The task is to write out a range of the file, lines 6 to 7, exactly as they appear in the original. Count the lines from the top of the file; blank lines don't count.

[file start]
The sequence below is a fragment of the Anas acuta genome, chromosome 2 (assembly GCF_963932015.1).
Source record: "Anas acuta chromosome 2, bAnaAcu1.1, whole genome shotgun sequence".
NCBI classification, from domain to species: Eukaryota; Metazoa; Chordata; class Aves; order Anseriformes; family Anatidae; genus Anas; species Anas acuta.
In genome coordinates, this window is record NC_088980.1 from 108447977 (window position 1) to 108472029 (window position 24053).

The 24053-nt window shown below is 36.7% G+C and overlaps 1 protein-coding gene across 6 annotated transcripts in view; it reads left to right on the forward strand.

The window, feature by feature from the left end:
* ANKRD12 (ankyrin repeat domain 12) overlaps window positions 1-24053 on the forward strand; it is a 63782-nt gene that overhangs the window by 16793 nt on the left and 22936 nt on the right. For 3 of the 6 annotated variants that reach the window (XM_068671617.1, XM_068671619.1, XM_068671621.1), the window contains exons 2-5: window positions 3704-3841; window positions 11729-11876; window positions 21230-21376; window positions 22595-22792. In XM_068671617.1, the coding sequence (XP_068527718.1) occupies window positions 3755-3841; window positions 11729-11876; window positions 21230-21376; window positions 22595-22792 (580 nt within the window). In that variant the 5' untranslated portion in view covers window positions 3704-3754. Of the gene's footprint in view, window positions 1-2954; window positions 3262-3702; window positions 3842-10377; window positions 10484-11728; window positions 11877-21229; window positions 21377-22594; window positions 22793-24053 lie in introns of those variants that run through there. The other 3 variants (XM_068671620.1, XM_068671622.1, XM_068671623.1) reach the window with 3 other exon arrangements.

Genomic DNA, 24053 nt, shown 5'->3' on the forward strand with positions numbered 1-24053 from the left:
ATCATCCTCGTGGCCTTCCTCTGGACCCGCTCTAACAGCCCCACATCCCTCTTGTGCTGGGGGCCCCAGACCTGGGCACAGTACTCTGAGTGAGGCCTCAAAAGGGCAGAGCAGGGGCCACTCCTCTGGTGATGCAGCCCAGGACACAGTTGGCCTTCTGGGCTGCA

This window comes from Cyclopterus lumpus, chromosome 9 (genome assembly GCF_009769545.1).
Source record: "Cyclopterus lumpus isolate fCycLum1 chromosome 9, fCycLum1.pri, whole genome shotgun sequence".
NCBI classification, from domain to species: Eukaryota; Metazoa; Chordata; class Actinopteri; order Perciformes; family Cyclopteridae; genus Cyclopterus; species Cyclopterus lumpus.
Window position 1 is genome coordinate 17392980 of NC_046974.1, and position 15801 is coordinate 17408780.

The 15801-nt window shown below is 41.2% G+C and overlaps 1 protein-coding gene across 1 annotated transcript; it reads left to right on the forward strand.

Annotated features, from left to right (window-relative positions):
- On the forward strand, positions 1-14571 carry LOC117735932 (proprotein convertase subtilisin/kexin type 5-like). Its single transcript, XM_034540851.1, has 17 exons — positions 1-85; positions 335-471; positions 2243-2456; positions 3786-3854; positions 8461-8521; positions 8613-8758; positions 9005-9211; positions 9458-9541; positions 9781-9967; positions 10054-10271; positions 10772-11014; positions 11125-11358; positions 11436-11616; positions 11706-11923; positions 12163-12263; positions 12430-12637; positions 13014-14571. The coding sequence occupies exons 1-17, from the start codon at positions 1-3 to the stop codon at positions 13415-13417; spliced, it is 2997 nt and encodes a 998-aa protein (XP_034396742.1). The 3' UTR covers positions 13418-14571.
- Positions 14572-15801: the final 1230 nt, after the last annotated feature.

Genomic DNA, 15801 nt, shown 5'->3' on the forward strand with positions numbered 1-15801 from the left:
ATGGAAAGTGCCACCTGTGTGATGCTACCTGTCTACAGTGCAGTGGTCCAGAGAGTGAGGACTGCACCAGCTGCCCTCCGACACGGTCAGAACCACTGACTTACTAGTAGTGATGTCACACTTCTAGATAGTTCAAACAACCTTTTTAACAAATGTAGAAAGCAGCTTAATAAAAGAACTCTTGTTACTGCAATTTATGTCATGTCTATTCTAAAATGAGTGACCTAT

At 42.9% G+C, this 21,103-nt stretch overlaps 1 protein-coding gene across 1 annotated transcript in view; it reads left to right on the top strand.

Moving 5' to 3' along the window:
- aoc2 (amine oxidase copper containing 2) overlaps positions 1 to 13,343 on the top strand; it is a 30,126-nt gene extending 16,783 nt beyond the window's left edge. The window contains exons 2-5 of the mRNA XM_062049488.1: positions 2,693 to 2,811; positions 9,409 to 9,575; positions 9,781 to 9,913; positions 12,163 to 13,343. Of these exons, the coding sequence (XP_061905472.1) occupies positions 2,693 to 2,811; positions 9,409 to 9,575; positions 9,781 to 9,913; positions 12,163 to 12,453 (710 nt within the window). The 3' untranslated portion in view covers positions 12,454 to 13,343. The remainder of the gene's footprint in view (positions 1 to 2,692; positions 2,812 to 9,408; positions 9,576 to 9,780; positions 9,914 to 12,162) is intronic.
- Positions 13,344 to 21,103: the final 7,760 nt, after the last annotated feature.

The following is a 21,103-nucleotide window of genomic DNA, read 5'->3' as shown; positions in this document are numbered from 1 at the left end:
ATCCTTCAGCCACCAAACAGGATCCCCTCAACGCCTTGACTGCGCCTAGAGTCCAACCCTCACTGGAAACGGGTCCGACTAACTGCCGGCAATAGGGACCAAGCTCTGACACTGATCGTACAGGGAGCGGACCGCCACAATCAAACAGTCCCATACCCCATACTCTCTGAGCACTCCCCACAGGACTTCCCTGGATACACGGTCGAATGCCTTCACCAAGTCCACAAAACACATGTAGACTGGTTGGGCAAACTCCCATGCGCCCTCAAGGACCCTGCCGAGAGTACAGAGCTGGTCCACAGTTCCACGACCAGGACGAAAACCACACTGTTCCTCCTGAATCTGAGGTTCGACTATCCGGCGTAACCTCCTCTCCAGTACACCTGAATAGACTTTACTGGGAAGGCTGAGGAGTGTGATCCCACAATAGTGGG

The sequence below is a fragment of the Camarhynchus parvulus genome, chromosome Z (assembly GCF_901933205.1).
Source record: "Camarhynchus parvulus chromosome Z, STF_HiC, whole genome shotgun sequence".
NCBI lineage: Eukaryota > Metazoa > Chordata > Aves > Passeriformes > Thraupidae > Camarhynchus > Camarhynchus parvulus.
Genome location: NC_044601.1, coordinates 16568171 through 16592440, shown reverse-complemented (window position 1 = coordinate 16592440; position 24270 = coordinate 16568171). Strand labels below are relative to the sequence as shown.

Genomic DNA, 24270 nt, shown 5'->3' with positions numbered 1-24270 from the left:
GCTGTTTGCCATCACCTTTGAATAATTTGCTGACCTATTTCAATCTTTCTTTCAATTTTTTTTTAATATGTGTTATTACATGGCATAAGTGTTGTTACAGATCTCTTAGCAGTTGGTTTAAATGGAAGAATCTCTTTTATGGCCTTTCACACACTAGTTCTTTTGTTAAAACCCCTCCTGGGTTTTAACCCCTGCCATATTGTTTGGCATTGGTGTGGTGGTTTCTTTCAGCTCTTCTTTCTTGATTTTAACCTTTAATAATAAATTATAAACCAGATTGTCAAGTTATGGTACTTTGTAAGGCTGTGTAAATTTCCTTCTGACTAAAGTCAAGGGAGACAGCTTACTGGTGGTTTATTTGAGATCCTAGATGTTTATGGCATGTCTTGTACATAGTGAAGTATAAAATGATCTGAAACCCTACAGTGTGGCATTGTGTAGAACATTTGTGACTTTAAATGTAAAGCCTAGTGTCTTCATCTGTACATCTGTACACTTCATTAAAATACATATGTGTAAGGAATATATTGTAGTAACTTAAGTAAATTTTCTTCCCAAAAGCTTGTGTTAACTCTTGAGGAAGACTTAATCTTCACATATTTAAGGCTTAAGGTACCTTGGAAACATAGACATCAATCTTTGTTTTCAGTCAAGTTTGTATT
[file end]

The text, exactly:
The window, feature by feature from the left end:
* ANKRD12 (ankyrin repeat domain 12) overlaps window positions 1-24053 on the forward strand; it is a 63782-nt gene that overhangs the window by 16793 nt on the left and 22936 nt on the right. For 3 of the 6 annotated variants that reach the window (XM_068671617.1, XM_068671619.1, XM_068671621.1), the window contains exons 2-5: window positions 3704-3841; window positions 11729-11876; window positions 21230-21376; window positions 22595-22792. In XM_068671617.1, the coding sequence (XP_068527718.1) occupies window positions 3755-3841; window positions 11729-11876; window positions 21230-21376; window positions 22595-22792 (580 nt within the window). In that variant the 5' untranslated portion in view covers window positions 3704-3754. Of the gene's footprint in view, window positions 1-2954; window positions 3262-3702; window positions 3842-10377; window positions 10484-11728; window positions 11877-21229; window positions 21377-22594; window positions 22793-24053 lie in introns of those variants that run through there. The other 3 variants (XM_068671620.1, XM_068671622.1, XM_068671623.1) reach the window with 3 other exon arrangements.